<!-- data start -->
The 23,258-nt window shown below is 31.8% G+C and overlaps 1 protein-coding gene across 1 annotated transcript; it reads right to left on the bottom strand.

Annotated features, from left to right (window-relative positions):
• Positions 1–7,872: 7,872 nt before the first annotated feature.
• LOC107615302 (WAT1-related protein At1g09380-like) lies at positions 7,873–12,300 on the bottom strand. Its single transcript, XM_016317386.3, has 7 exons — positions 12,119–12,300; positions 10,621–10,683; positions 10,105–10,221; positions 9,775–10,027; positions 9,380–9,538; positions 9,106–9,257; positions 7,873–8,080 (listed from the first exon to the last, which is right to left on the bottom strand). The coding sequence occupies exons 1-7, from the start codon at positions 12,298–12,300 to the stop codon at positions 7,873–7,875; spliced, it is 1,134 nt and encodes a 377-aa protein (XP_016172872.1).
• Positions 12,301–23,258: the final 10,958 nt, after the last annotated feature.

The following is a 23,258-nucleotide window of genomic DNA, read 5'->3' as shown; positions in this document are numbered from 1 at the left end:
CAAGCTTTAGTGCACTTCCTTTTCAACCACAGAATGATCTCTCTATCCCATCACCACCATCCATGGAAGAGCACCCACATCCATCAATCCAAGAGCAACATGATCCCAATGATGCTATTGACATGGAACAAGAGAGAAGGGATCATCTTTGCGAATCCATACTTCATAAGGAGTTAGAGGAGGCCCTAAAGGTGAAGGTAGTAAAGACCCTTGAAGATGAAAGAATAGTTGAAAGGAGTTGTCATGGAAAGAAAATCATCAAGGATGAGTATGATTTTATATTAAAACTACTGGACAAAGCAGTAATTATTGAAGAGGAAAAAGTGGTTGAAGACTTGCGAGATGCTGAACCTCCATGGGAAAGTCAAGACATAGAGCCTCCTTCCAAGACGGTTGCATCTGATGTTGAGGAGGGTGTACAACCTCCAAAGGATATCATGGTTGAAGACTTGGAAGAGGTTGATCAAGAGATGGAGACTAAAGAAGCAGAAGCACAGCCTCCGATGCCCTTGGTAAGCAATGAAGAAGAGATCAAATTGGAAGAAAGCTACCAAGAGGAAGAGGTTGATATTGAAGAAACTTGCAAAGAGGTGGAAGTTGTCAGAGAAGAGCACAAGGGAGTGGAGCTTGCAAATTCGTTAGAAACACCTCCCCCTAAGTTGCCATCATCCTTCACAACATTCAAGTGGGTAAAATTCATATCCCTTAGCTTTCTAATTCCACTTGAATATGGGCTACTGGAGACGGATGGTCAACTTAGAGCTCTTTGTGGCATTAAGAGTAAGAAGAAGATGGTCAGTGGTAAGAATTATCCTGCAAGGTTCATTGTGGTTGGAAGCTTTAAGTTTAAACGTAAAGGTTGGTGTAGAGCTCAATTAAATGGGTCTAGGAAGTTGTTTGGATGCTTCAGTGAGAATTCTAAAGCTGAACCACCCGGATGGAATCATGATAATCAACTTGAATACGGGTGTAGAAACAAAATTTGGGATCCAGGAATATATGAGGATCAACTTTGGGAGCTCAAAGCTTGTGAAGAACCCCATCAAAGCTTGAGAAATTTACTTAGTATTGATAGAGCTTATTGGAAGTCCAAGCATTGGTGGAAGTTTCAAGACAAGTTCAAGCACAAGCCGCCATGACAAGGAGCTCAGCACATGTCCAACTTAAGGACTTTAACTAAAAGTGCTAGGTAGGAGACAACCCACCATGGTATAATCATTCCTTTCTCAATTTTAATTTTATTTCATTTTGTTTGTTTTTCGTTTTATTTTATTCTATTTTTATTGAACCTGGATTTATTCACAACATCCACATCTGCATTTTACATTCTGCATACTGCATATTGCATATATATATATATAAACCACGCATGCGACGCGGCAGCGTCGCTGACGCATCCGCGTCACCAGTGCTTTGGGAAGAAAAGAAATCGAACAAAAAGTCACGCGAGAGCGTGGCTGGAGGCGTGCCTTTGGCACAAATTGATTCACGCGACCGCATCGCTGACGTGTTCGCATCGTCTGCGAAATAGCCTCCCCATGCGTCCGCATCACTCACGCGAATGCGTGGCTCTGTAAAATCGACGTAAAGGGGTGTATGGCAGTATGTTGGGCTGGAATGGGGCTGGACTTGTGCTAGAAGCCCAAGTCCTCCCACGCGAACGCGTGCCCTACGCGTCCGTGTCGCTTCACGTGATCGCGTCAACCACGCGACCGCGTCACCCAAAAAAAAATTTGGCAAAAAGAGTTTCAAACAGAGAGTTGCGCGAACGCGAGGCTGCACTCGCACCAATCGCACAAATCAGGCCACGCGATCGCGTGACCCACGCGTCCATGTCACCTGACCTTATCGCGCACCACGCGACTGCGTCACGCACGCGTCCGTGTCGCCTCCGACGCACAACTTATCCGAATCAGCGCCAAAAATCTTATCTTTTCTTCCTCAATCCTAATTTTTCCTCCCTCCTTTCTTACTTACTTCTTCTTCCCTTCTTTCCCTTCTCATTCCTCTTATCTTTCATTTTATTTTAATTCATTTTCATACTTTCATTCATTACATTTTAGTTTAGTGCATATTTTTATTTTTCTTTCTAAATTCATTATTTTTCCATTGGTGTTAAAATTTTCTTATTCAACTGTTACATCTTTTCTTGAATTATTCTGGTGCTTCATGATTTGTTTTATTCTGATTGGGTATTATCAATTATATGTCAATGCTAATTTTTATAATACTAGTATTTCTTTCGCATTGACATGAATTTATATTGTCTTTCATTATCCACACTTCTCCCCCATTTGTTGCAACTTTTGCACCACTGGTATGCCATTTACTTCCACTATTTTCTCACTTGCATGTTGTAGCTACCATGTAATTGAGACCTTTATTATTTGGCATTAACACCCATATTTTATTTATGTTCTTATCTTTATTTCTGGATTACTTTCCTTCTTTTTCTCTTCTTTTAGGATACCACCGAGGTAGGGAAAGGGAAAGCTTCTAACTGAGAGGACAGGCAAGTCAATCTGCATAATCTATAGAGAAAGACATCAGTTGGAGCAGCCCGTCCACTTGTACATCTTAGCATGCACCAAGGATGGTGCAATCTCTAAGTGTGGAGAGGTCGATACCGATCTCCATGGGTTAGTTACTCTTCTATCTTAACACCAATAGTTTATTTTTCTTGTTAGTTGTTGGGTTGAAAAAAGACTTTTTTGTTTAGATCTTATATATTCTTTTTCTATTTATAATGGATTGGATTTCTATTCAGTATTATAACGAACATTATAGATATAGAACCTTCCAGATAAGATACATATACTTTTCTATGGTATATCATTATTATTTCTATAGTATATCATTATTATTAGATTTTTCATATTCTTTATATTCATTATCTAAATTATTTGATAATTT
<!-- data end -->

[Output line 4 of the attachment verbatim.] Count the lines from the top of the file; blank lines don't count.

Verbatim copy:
• LOC107615302 (WAT1-related protein At1g09380-like) lies at positions 7,873–12,300 on the bottom strand. Its single transcript, XM_016317386.3, has 7 exons — positions 12,119–12,300; positions 10,621–10,683; positions 10,105–10,221; positions 9,775–10,027; positions 9,380–9,538; positions 9,106–9,257; positions 7,873–8,080 (listed from the first exon to the last, which is right to left on the bottom strand). The coding sequence occupies exons 1-7, from the start codon at positions 12,298–12,300 to the stop codon at positions 7,873–7,875; spliced, it is 1,134 nt and encodes a 377-aa protein (XP_016172872.1).